Juno Online Services
|Headquarters||Newark, New Jersey, United States|
|Industry||Internet service provider|
|Alexa rank||3100 (May 2011[update])|
Juno was founded in May 1996 by Charles Ardai, with equity capital provided by the D.E. Shaw Group and headquarters in the same Midtown Manhattan building as Shaw. In August 1996, it began a free e-mail service–a customer would install the proprietary Juno client which would allow them to send and receive email of about 35 kilobytes in size. Version 1 did not offer attachments or other features. The user could write emails with the Juno client and would periodically sign in by dial-up. Upon doing so, the Juno client would upload any emails the user had written, download any new incoming emails in the online mailbox, and download targeted advertisements, which were displayed in the client. This was similar to "QWK" and similar less automated offline readers that had been used for years by BBSes to save phone line connect time.
In June 1998, Juno expanded its service to offer premium support for paying subscribers, and added the ability to not only use email, but browse the web. In December 1999, Juno began to offer the same service (minus technical support) for free, provided the user ran the Juno client, which displayed a bar containing advertisements for the majority of the time that the user was online. Juno later placed limits on how much its free Internet service could be used in a month. Free service is currently limited to a maximum of 10 hours per month.
With the collapse of the 1990s Dot-com bubble, Internet advertising revenues declined and the company shifted emphasis to offering discount Web and mail services similar to large ISPs, but at half the price.
Juno stock began trading on NASDAQ in May 1999, under the symbol JWEB. In June 2001, Juno and NetZero announced a merger. The two had been in litigation over the patent held by Netzero to provide free Internet access by using an Ad bar. Netzero had the patent but Juno, with 6 Million members, was far larger. Eventually, they chose to merge rather than continue to fight in court. By September 2001, the two companies were merged into United Online and both JWEB and NZRO were delisted.
The client software was updated many times in the late 1990s. Version 1.49 was final for Windows 3.1, except for a date problem that was fixed in version 1.51. Versions 4.0.11 and 5.0.33 were final for Windows 95 and later. Version 4 had attachments and a spell checker, and displayed fonts and colors. For old messages, it had storage folders, each stored in a separate file containing up to 1000 messages.
Version 5 added an ineffective integral twit/spam filter and the ability to write messages in chosen fonts and colors with inline images. It stored its old messages in a different format, with one large file for all messages. When disk free space was not several times larger than the message file, it often suffered "folder collapse" in which all messages returned to the "Inbox" or disappeared.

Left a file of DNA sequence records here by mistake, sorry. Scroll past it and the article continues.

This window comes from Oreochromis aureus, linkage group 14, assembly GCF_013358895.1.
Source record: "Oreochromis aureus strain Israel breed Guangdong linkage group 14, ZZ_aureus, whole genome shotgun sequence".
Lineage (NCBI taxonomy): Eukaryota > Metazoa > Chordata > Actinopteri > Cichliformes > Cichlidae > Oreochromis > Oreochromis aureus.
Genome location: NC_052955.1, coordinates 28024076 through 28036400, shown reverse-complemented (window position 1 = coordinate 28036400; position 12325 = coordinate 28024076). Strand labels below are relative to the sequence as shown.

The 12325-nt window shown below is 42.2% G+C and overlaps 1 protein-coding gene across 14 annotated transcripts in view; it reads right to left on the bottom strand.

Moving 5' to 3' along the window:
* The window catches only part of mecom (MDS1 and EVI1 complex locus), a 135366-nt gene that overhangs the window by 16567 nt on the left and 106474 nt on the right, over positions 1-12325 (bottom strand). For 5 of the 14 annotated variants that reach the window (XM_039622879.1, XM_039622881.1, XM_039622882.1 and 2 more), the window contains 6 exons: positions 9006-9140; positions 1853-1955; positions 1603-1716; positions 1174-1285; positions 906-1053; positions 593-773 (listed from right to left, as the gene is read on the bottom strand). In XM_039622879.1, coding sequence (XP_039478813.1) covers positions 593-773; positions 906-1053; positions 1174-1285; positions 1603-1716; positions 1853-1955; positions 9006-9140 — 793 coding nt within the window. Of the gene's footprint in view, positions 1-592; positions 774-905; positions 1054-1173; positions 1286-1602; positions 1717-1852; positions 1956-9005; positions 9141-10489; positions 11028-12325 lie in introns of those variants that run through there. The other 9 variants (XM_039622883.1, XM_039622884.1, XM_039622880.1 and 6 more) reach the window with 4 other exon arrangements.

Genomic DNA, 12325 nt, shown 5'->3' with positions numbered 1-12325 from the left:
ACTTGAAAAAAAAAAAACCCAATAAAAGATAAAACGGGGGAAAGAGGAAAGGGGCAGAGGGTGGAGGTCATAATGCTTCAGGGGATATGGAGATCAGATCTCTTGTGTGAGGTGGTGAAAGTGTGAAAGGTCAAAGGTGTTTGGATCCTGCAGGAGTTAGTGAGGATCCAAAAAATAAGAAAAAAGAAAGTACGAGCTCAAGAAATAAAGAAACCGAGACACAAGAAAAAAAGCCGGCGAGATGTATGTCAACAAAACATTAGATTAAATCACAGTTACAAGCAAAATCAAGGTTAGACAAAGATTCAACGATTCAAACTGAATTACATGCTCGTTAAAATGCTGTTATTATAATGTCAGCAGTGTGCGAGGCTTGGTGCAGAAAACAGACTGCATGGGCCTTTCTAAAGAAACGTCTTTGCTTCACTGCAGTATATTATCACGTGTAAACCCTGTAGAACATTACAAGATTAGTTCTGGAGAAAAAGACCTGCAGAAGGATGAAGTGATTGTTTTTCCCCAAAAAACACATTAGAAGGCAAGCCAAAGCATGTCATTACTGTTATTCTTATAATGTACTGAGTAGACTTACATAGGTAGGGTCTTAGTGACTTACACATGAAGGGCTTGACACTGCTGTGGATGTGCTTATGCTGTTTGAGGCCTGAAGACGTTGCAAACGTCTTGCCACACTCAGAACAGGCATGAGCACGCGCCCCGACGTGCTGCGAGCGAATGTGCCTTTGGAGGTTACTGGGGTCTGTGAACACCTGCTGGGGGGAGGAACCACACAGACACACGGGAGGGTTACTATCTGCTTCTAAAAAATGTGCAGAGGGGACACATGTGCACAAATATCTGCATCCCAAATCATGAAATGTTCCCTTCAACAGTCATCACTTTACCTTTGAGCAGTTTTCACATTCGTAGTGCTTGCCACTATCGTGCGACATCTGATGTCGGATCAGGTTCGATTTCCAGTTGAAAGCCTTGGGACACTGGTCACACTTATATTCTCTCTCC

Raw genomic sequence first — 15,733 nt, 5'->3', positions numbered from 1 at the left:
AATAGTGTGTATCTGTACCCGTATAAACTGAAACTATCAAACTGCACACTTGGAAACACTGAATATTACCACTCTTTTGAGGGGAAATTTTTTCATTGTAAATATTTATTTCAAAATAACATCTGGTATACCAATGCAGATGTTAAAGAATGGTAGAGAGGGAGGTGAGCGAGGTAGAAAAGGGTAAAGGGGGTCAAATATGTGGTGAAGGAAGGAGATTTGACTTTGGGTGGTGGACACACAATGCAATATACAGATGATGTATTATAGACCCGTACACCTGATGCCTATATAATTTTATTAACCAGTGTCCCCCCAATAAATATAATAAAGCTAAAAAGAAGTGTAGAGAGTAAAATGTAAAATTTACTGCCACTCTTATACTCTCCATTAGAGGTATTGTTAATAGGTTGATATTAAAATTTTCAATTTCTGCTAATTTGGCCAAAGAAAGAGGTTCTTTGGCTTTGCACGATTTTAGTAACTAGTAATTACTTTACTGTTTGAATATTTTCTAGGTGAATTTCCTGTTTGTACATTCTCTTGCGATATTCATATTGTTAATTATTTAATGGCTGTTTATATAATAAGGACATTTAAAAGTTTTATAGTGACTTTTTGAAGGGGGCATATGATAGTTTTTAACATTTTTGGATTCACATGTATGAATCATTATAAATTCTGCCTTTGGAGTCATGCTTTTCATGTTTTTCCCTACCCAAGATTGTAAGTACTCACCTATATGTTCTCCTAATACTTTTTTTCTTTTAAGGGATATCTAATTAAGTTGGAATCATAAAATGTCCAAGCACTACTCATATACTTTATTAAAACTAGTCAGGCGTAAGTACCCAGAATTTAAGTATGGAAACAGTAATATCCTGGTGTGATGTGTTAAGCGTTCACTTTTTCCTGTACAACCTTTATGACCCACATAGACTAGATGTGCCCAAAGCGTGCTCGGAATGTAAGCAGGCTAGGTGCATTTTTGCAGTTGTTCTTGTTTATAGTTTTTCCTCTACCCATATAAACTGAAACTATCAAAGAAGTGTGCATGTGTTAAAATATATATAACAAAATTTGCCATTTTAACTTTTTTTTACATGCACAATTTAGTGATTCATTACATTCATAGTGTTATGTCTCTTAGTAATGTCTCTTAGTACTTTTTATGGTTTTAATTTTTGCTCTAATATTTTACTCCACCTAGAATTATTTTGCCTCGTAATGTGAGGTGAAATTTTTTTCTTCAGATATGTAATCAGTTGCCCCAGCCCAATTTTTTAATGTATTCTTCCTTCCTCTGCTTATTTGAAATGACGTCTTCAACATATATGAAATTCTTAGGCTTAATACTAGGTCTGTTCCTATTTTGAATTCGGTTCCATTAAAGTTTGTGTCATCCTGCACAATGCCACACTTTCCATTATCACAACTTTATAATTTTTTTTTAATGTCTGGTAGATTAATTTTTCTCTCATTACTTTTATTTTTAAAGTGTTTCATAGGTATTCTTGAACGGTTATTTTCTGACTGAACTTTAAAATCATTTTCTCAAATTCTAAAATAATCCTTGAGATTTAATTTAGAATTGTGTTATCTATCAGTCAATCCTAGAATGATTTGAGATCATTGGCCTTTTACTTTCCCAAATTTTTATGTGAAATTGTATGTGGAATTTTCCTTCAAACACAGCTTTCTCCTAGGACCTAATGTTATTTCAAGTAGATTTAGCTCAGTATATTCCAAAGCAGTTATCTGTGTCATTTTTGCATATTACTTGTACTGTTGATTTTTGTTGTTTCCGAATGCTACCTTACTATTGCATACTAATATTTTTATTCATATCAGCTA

As of December 1, 2004, use of an e-mail client such as the Juno client, Microsoft Outlook Express, or Eudora is no longer free. Users who wish to use an e-mail client instead of Juno's web-based e-mail interface must either pay for Juno Platinum or Juno Megamail.
The Juno client software version 5.0 build 33 would not work with Internet Explorer 7. However, by the time Microsoft released the final version of IE7, Juno had released Juno 5.0 build 49, which resolves the issues with IE7 and makes it compatible with Windows Vista. Version 8, compatible with Windows 7, was released in 2009. The proprietary mailers were only slightly supported in the 21st century, and users were expected to use POP3 standard mail clients.
Juno has released (along with NetZero) a service that purports to make the web browsing faster. The only noticeable change is the ability to display pictures at lower resolutions, thereby speeding up page loads.
No version of Juno's offline mail reader was made to use third party utilities to scan for viruses, clean out E-mail spam among messages already downloaded. Versions 5 and 8 can weed downloaded email messages individually by exact email address matches; there are no wildcards, boolean exclusion-filters or routing features. The company opened a spamdesk to help screen spam at the servers, thus minimizing the amount of spam received by the Juno client.
Exporting e-mails and addresses
While the Juno client software can back up e-mails and addresses, it does not support exporting these to other clients, nor do other clients support importing from Juno. Only a few third party utilities were made that could do anything with the proprietary message storage format. Users must use third party applications to convert and export the data, principally juno5bdb for messages (which Juno stores in a Berkeley DB), and Dawn for addresses.
Juno also has an offshore development center at Hyderabad, India. The name of the center has been changed recently to United Online Software Development India Pvt. Ltd.
- Juno - Company website
- Juno Email Clients - Information about how to extract mail and addresses from several versions of the Juno email client to other clients
- juno_accmail - Discussion list for Juno users
- Juno.com – Traffic Details from Alexa. Alexa Internet, Inc. Retrieved May 28, 2011.
- "Product Information". Juno. Retrieved 2007-01-15.
- "FAQ - Email Policy Changes". Juno Support. Retrieved 2007-01-15.
- Juno Member Services (2006-02-03). "Juno and Internet Explorer 7 Beta - Potential Issues". Retrieved 2007-01-15.
- "Download the software". Juno. Retrieved 2007-01-15.
- Staff Writer, CNET News (2001-02-01). "Juno to harvest wasted PC power". Retrieved 2009-04-02.
- michael (2001-02-02). "Juno and Privacy". Retrieved 2009-04-02.
- Incubator buys into Juno Virtual Supercomputer by Thor Olavsrud, May 1, 2001, Internetnews.com